His fastball was reported to be quite strong, although scouts had issues with his secondary pitches as well as his mechanics. The risk is pretty high with Reid-Foley, as it is with every prep arm taken high in the draft, although the upside is also way up there. This season will see the righty spend most of his time in Dunedin, with a chance he gets to New Hampshire before the year is through.

You can see in the video below both the good and the bad with Sean:

3. Richard Urena, age 19 (DOB: February 26, 1996). SS, Last Year: 12

Another young guy who saw his stock rise this year is shortstop Richard Urena. In 2015 he was sent straight to Lansing as a 19-year-old, just like Reid-Foley, and held his own pretty well. In 91 games he slashed .266/.289/.438 along with 15 home runs. 15 home runs! The switch-hitter was always expected to have some power, but the 6'1" 170 lbs. Dominican burst out in a big way. His defence is still considered strong so the hope is that he'll be able to remain at short going forward. He certainly won't be blocked by anyone as he moves up the ladder.

Just as Reid-Foley was promoted to Dunedin mid-summer, as was Urena. In 30 games to close out the year he hit .250./268/.315 with a single homer. The numbers don't blow you away, but when you consider that he was a 19-year-old shortstop facing pitchers consistently older than him, it bodes well for the future. The Dominican will get to spend some time in big league camp next month and then likely begin the year in the FSL where he will see the majority of his at-bats in 2016.

2. Conner Greene, age 20 (DOB: April 4, 1995). RHP, Last Year: MjwW's Just Missed List

Another young projectable guy is Conner Greene. The righty pitcher was taken in the 7th round of the 2013 draft and had two unspectacular years to open his pro ball career. In 2015 though, Greene was able to fine-tune his control which propelled him way up our prospect list. Greene, just like Reid-Foley and Urena, started the year in Lansing and pitched pretty strongly. In 14 starts he had an ERA of 3.88, which got him the promotion to Dunedin where he made seven additional starts to the tune of a 2.48 ERA. The Jays decided to push their luck and send him one more level up to New Hampshire where it started to come off the rails a bit.

At #2 on a prospect list you expect to see a possible ace, but with Greene you're getting the ceiling of a mid-rotation starter if the best case scenario occurred. The lanky righty has a good fastball that produced a lot of swings and misses at the lower levels of the minors, but it could be tougher sledding as he advances. Look for Greene to spend most of the year at Double-A in 2016, although he did get an invite to big league camp.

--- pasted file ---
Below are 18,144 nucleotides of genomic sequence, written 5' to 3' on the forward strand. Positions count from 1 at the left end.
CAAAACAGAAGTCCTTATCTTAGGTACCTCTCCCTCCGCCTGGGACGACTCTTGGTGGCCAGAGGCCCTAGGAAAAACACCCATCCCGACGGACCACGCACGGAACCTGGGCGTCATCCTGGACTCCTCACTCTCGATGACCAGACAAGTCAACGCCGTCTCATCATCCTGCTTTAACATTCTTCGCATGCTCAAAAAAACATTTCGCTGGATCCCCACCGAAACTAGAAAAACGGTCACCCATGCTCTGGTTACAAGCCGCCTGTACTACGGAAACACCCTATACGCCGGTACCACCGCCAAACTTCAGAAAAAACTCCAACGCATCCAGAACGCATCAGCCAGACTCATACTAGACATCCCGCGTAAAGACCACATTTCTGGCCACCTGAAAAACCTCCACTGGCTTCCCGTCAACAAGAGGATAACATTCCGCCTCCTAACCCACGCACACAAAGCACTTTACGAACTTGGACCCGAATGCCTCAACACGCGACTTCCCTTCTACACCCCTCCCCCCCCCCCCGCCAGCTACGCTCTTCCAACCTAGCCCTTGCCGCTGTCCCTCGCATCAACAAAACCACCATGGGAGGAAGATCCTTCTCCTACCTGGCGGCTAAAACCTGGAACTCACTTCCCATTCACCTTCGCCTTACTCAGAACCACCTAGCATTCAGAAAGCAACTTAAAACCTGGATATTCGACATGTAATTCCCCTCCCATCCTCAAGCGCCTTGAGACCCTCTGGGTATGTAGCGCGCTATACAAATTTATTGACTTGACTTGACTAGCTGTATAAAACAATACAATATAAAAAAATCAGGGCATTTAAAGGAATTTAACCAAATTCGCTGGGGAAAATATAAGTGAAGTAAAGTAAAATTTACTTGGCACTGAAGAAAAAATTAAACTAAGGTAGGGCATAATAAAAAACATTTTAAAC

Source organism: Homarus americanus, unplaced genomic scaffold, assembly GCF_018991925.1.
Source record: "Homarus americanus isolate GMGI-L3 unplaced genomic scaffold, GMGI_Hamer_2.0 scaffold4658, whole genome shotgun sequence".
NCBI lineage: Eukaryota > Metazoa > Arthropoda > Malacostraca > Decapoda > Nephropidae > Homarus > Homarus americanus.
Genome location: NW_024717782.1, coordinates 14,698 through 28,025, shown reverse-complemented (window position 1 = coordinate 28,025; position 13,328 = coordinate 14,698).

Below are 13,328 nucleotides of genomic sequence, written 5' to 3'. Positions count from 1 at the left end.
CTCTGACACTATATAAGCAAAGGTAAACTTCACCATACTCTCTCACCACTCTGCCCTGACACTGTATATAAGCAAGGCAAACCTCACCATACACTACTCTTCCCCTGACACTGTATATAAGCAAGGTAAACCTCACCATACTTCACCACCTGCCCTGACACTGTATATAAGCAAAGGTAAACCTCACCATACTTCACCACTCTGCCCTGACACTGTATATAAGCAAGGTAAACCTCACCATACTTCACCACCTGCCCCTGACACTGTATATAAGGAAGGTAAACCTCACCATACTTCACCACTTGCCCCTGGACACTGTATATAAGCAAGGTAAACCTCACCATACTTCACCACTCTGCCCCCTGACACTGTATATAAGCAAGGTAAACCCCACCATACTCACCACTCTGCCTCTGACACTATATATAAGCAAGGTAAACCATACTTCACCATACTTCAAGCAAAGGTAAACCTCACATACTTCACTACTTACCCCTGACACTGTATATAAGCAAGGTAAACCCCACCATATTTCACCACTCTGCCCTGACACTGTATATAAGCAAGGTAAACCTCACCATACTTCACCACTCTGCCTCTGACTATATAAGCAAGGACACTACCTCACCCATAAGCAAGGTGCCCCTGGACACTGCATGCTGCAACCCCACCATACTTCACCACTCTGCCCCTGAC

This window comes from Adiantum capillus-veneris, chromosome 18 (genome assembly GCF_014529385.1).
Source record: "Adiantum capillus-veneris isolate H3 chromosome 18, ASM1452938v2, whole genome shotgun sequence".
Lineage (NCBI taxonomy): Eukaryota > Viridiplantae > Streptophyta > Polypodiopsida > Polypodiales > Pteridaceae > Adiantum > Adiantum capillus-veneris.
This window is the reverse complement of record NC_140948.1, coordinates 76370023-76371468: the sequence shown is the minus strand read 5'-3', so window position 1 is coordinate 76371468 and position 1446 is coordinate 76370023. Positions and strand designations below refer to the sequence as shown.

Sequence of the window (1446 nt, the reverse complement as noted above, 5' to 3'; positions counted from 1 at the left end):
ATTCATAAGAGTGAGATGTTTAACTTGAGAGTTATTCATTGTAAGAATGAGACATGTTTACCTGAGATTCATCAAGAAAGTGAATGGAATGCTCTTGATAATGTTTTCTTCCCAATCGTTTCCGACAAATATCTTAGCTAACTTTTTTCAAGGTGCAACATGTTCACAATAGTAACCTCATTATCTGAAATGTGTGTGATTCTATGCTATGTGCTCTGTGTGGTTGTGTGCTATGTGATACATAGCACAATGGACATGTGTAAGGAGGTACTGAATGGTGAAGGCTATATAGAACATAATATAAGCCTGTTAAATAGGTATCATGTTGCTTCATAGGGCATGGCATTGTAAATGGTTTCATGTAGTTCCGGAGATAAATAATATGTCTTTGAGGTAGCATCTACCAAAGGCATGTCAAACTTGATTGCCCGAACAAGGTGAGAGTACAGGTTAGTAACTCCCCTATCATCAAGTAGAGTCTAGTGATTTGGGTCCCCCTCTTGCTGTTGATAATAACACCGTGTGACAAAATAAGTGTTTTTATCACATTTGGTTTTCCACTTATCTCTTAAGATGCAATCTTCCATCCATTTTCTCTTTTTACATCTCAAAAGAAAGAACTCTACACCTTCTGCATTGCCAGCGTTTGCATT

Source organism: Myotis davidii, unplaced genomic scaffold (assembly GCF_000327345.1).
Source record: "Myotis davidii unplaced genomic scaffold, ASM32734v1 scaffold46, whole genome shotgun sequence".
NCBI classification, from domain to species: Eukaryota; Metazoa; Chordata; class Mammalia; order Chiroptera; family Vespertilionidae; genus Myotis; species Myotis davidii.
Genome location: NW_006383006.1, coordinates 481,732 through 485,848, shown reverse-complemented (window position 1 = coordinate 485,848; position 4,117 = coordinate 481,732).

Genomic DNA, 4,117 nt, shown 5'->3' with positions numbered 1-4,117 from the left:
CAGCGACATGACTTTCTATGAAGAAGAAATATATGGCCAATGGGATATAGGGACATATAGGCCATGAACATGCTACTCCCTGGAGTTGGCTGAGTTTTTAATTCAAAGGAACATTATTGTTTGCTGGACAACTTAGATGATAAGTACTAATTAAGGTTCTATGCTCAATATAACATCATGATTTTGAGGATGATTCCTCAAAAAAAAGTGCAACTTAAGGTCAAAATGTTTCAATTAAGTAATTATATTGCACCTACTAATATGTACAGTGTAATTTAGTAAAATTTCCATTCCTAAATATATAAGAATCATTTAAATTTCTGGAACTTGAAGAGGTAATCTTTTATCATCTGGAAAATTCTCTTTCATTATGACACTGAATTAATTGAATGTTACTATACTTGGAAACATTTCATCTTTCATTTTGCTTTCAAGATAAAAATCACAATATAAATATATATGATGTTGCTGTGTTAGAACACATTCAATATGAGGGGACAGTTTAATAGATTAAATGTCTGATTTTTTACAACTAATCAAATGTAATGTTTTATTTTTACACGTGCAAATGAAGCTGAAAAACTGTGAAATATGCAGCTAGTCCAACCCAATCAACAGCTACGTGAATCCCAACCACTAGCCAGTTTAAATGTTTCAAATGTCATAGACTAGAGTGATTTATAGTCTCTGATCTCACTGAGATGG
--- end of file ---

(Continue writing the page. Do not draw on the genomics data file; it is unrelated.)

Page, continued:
1. Anthony Alford, age 21 (DOB: July 20, 1994). CF, Last Year: 24

When you have a massive question mark of a prospect at the top spot, the outlook of your system could be a little bleak. Thankfully for Jays fans though, this question mark has a massive amount of upside. The story of Alford has been oft-told, but a quick recap is that the Mississippi native was drafted in the 3rd round of the 2012 draft despite being one of the top talents in the entire class. Reason being that he was committed to play college football as a quarterback and was more interested in trying to make it in that sport. Blah blah blah, skip some arrests and poor performances on the football field and you end up with an Anthony Alford who is ready to make it in the baseball world.

The outfielder also started in Lansing last year and really tore the cover off the ball. In 50 games he slashed .293/.418/.394 despite hitting just a single home run. In the summer he was sent to Dunedin (along with the previous three guys on this list) where he continued to prove that switching to baseball was the right choice. He hit .302/.380/.444 with three home runs and 15 stolen bases displaying solid gap power.

Alford's speed and defence are spoken of highly, meaning the main thing that could hold him back from a major league career is himself. He seems to have put his troubled past behind him, getting married sometimes does that, so we can only hope that the future is nothing but bright for the righty hitter. He'll get to show his stuff with the big league team in spring training this year and has a shot at making it up to Toronto by September this season.